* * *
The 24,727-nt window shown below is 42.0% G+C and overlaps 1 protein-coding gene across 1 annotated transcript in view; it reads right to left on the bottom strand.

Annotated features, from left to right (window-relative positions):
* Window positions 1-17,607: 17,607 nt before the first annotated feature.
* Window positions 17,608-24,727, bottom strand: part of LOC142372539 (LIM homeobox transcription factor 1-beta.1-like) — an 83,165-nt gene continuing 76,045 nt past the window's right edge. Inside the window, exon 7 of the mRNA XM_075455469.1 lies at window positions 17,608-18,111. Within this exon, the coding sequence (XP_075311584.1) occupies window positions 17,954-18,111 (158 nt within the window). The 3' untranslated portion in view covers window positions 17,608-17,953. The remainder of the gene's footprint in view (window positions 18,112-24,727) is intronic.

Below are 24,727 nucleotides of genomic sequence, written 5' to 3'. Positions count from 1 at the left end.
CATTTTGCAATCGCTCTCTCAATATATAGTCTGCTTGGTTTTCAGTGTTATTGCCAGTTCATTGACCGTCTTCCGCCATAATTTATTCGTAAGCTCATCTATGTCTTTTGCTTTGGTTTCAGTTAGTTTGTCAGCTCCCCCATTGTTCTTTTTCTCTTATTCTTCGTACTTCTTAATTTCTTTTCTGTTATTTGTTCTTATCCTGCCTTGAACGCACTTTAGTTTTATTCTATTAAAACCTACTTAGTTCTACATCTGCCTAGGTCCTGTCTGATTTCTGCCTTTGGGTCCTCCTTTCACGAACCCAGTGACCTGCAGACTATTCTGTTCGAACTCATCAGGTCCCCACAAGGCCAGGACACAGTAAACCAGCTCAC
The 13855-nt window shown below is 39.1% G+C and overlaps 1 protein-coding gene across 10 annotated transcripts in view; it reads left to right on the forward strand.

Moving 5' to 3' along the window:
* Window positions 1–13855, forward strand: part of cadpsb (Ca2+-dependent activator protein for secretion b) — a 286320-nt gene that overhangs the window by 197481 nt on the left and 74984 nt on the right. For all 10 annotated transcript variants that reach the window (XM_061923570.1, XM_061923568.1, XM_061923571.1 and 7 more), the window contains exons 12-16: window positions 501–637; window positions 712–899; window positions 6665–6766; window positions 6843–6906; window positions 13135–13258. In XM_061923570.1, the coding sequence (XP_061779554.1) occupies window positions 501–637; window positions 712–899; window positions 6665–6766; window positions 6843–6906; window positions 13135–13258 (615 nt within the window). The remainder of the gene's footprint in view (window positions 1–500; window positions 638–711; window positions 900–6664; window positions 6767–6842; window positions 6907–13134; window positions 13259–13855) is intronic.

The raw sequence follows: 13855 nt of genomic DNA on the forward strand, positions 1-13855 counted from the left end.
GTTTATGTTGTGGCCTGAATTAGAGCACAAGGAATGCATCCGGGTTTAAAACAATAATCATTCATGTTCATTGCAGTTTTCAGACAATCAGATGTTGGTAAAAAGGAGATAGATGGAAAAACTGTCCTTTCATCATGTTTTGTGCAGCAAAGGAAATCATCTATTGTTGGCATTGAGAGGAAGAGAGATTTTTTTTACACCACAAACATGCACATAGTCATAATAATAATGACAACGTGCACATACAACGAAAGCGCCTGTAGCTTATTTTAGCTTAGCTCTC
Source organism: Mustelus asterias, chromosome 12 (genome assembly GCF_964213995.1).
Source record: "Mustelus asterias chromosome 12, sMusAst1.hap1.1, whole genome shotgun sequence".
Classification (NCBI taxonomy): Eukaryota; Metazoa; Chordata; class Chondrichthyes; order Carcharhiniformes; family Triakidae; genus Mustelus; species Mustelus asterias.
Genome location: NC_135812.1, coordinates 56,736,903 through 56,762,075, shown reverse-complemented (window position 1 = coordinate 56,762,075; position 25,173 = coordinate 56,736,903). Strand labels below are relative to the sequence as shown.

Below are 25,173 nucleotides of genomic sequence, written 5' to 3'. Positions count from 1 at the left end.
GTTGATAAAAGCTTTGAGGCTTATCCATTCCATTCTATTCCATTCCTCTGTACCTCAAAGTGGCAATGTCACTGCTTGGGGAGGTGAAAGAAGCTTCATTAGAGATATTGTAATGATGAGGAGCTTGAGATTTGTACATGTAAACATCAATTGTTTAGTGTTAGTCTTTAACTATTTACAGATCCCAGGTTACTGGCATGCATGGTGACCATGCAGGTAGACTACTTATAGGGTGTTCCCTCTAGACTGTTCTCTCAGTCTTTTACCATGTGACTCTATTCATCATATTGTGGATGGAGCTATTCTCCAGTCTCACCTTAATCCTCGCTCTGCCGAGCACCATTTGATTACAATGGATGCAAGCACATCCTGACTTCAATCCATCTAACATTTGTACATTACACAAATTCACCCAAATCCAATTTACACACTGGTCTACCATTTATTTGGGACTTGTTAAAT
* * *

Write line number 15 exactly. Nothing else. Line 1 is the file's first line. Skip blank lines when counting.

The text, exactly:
Genome location: NC_135812.1, coordinates 56,736,903 through 56,762,075, shown reverse-complemented (window position 1 = coordinate 56,762,075; position 25,173 = coordinate 56,736,903). Strand labels below are relative to the sequence as shown.